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House Hunting
There's no place like home for starting your family history research. Here's how to use what you find around the house — letters, photos, scrapbooks and souvenirs — to unlock the mysteries of your past.
Do you become green with envy when friends talk about all the wonderful artifacts, heirlooms and family papers they have lying around their homes? You're not alone. My family didn't keep anything. They moved frequently and purged unnecessary clutter — including things a genealogist would treasure. How I'd love to have that Hershey candy bar wrapper my father wrote a love note on to my mother when they were teens. Or the original Singer sewing machine that sat in my grandmother's bedroom. Or cousin Henry's diary that was left to gather dust in my great-aunt's attic. Or the tea set my great-grandmother brought with her when she immigrated to America.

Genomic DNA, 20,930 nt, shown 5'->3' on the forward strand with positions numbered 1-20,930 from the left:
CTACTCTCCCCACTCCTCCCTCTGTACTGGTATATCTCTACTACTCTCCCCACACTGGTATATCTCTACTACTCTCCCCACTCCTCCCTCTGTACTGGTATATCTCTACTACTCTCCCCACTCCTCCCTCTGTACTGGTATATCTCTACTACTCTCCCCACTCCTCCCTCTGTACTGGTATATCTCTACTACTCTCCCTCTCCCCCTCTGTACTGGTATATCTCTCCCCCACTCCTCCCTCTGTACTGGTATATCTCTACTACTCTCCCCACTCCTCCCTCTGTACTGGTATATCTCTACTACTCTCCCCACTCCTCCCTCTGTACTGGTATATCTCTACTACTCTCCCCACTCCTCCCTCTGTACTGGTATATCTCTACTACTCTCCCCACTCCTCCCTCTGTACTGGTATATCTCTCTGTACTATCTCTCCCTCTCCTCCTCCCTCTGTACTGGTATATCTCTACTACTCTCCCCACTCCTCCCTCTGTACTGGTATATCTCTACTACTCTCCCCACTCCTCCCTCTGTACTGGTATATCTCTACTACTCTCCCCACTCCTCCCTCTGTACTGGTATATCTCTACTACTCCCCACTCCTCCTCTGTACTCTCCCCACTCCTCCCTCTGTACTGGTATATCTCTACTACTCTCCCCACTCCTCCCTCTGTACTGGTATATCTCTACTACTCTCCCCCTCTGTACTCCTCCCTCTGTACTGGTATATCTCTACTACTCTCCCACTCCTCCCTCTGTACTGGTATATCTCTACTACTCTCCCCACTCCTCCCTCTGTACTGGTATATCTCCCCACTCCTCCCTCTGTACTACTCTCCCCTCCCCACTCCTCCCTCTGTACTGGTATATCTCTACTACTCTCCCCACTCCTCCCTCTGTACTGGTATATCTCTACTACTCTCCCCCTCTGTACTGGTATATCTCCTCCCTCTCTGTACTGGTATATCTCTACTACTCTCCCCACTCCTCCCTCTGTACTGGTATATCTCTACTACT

I'm out of luck, but you may have family history treasures right under your roof. Sometimes, it's the clues in an old, tucked-away letter, an inscription on a pewter plate or a date on a certificate of citizenship that will be the key to opening the genealogical gates. Even if, like me, you discover that your genealogical treasure chest doesn't contain family jewels, there's still hope of recovering some of the lost gems.

You've probably read the advice dozens of times, including in the pages of this very magazine: Start with “home sources.” But what does that really mean? It's simple: After writing down what you know about your family history from your own personal knowledge, the next step is to look for things around your home that may fill in some blanks on your charts. Remember: the rule of genealogical research is to start with yourself (the known) and work backward in time to your parents, grandparents and so on (the unknown). If you haven't done so, use charts and forms like those you can download free at <> and begin filling in the data you know.

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